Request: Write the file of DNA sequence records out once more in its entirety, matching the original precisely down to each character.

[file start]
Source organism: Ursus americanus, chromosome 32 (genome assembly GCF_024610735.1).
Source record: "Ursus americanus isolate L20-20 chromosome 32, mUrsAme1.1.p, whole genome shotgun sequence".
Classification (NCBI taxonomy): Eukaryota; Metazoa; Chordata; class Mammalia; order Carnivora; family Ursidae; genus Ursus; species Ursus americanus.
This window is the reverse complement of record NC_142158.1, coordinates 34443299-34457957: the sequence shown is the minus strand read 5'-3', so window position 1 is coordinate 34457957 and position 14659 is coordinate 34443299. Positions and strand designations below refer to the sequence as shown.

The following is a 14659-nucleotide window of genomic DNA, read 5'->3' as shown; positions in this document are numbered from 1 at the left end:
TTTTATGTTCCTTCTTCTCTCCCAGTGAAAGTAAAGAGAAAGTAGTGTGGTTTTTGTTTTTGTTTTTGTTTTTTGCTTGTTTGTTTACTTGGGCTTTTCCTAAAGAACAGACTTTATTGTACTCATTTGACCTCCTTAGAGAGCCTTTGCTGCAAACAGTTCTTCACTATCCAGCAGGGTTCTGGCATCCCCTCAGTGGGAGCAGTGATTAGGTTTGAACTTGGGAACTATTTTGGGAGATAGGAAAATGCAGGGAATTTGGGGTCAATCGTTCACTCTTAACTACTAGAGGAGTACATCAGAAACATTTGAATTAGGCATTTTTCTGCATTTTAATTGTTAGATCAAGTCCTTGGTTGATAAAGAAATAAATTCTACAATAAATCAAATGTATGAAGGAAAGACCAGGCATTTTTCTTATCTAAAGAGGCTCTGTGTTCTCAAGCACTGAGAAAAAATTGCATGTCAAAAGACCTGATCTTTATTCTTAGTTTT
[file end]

Source organism: Ursus americanus, chromosome 32 (genome assembly GCF_024610735.1).
Source record: "Ursus americanus isolate L20-20 chromosome 32, mUrsAme1.1.p, whole genome shotgun sequence".
Classification (NCBI taxonomy): Eukaryota; Metazoa; Chordata; class Mammalia; order Carnivora; family Ursidae; genus Ursus; species Ursus americanus.
This window is the reverse complement of record NC_142158.1, coordinates 34443299-34457957: the sequence shown is the minus strand read 5'-3', so window position 1 is coordinate 34457957 and position 14659 is coordinate 34443299. Positions and strand designations below refer to the sequence as shown.

The following is a 14659-nucleotide window of genomic DNA, read 5'->3' as shown; positions in this document are numbered from 1 at the left end:
TTTTATGTTCCTTCTTCTCTCCCAGTGAAAGTAAAGAGAAAGTAGTGTGGTTTTTGTTTTTGTTTTTGTTTTTTGCTTGTTTGTTTACTTGGGCTTTTCCTAAAGAACAGACTTTATTGTACTCATTTGACCTCCTTAGAGAGCCTTTGCTGCAAACAGTTCTTCACTATCCAGCAGGGTTCTGGCATCCCCTCAGTGGGAGCAGTGATTAGGTTTGAACTTGGGAACTATTTTGGGAGATAGGAAAATGCAGGGAATTTGGGGTCAATCGTTCACTCTTAACTACTAGAGGAGTACATCAGAAACATTTGAATTAGGCATTTTTCTGCATTTTAATTGTTAGATCAAGTCCTTGGTTGATAAAGAAATAAATTCTACAATAAATCAAATGTATGAAGGAAAGACCAGGCATTTTTCTTATCTAAAGAGGCTCTGTGTTCTCAAGCACTGAGAAAAAATTGCATGTCAAAAGACCTGATCTTTATTCTTAGTTTT